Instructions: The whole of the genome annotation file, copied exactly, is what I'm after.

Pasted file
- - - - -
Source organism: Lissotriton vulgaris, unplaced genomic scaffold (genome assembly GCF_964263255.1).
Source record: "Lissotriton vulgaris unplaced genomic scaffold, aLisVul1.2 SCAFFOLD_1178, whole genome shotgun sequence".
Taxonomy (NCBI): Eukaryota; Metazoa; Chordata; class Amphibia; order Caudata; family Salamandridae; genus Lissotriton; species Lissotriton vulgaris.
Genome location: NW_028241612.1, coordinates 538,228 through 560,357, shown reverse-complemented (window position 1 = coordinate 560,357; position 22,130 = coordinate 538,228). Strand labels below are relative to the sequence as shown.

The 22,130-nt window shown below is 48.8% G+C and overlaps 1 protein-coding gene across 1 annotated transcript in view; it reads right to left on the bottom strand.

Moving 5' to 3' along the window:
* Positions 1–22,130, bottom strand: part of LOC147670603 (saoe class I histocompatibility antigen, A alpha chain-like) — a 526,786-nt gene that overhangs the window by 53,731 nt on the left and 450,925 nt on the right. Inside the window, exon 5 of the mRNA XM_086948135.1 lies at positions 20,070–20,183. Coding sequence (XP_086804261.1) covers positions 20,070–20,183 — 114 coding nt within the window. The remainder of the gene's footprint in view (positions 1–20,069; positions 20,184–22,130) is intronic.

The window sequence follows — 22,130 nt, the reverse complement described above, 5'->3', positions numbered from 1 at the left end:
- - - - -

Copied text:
Source organism: Lissotriton vulgaris, unplaced genomic scaffold (genome assembly GCF_964263255.1).
Source record: "Lissotriton vulgaris unplaced genomic scaffold, aLisVul1.2 SCAFFOLD_1178, whole genome shotgun sequence".
Taxonomy (NCBI): Eukaryota; Metazoa; Chordata; class Amphibia; order Caudata; family Salamandridae; genus Lissotriton; species Lissotriton vulgaris.
Genome location: NW_028241612.1, coordinates 538,228 through 560,357, shown reverse-complemented (window position 1 = coordinate 560,357; position 22,130 = coordinate 538,228). Strand labels below are relative to the sequence as shown.

The 22,130-nt window shown below is 48.8% G+C and overlaps 1 protein-coding gene across 1 annotated transcript in view; it reads right to left on the bottom strand.

Moving 5' to 3' along the window:
* Positions 1–22,130, bottom strand: part of LOC147670603 (saoe class I histocompatibility antigen, A alpha chain-like) — a 526,786-nt gene that overhangs the window by 53,731 nt on the left and 450,925 nt on the right. Inside the window, exon 5 of the mRNA XM_086948135.1 lies at positions 20,070–20,183. Coding sequence (XP_086804261.1) covers positions 20,070–20,183 — 114 coding nt within the window. The remainder of the gene's footprint in view (positions 1–20,069; positions 20,184–22,130) is intronic.

The window sequence follows — 22,130 nt, the reverse complement described above, 5'->3', positions numbered from 1 at the left end: